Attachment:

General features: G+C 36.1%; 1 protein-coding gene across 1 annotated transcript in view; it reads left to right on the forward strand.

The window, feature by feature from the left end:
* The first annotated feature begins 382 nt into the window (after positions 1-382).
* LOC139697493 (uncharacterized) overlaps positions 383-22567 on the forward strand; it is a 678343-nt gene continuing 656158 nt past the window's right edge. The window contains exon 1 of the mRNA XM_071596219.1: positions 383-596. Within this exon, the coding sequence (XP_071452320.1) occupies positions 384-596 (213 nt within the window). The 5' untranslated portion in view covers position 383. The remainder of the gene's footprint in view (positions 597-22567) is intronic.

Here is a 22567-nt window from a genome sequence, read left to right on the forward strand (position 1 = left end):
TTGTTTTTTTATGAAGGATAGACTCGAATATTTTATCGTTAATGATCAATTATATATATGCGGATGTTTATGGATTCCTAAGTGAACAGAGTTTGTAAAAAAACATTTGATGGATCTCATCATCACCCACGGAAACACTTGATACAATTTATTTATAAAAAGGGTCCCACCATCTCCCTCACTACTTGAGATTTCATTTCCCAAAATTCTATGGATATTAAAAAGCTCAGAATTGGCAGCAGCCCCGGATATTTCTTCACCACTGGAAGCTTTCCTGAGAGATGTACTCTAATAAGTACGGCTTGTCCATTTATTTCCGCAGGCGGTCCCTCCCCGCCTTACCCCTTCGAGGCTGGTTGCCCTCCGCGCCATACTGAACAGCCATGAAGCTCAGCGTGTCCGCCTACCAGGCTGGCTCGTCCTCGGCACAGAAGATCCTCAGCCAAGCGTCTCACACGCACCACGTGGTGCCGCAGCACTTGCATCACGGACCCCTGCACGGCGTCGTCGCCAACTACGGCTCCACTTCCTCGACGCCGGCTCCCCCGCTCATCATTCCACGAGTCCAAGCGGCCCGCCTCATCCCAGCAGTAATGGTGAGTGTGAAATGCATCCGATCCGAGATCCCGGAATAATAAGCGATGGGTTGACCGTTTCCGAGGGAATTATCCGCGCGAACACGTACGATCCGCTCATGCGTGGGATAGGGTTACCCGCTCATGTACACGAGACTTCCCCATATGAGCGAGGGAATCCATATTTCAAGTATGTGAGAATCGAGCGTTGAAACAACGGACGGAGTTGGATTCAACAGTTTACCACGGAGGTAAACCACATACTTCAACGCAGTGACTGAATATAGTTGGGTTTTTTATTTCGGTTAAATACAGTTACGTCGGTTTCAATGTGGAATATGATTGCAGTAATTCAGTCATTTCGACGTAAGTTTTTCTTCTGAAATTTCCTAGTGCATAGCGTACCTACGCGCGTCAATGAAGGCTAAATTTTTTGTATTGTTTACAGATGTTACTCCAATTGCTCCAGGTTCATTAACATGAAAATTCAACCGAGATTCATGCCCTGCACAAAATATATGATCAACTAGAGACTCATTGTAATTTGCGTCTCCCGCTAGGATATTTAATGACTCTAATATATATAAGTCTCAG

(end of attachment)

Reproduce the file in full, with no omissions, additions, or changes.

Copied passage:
General features: G+C 36.1%; 1 protein-coding gene across 1 annotated transcript in view; it reads left to right on the forward strand.

The window, feature by feature from the left end:
* The first annotated feature begins 382 nt into the window (after positions 1-382).
* LOC139697493 (uncharacterized) overlaps positions 383-22567 on the forward strand; it is a 678343-nt gene continuing 656158 nt past the window's right edge. The window contains exon 1 of the mRNA XM_071596219.1: positions 383-596. Within this exon, the coding sequence (XP_071452320.1) occupies positions 384-596 (213 nt within the window). The 5' untranslated portion in view covers position 383. The remainder of the gene's footprint in view (positions 597-22567) is intronic.

Here is a 22567-nt window from a genome sequence, read left to right on the forward strand (position 1 = left end):
TTGTTTTTTTATGAAGGATAGACTCGAATATTTTATCGTTAATGATCAATTATATATATGCGGATGTTTATGGATTCCTAAGTGAACAGAGTTTGTAAAAAAACATTTGATGGATCTCATCATCACCCACGGAAACACTTGATACAATTTATTTATAAAAAGGGTCCCACCATCTCCCTCACTACTTGAGATTTCATTTCCCAAAATTCTATGGATATTAAAAAGCTCAGAATTGGCAGCAGCCCCGGATATTTCTTCACCACTGGAAGCTTTCCTGAGAGATGTACTCTAATAAGTACGGCTTGTCCATTTATTTCCGCAGGCGGTCCCTCCCCGCCTTACCCCTTCGAGGCTGGTTGCCCTCCGCGCCATACTGAACAGCCATGAAGCTCAGCGTGTCCGCCTACCAGGCTGGCTCGTCCTCGGCACAGAAGATCCTCAGCCAAGCGTCTCACACGCACCACGTGGTGCCGCAGCACTTGCATCACGGACCCCTGCACGGCGTCGTCGCCAACTACGGCTCCACTTCCTCGACGCCGGCTCCCCCGCTCATCATTCCACGAGTCCAAGCGGCCCGCCTCATCCCAGCAGTAATGGTGAGTGTGAAATGCATCCGATCCGAGATCCCGGAATAATAAGCGATGGGTTGACCGTTTCCGAGGGAATTATCCGCGCGAACACGTACGATCCGCTCATGCGTGGGATAGGGTTACCCGCTCATGTACACGAGACTTCCCCATATGAGCGAGGGAATCCATATTTCAAGTATGTGAGAATCGAGCGTTGAAACAACGGACGGAGTTGGATTCAACAGTTTACCACGGAGGTAAACCACATACTTCAACGCAGTGACTGAATATAGTTGGGTTTTTTATTTCGGTTAAATACAGTTACGTCGGTTTCAATGTGGAATATGATTGCAGTAATTCAGTCATTTCGACGTAAGTTTTTCTTCTGAAATTTCCTAGTGCATAGCGTACCTACGCGCGTCAATGAAGGCTAAATTTTTTGTATTGTTTACAGATGTTACTCCAATTGCTCCAGGTTCATTAACATGAAAATTCAACCGAGATTCATGCCCTGCACAAAATATATGATCAACTAGAGACTCATTGTAATTTGCGTCTCCCGCTAGGATATTTAATGACTCTAATATATATAAGTCTCAG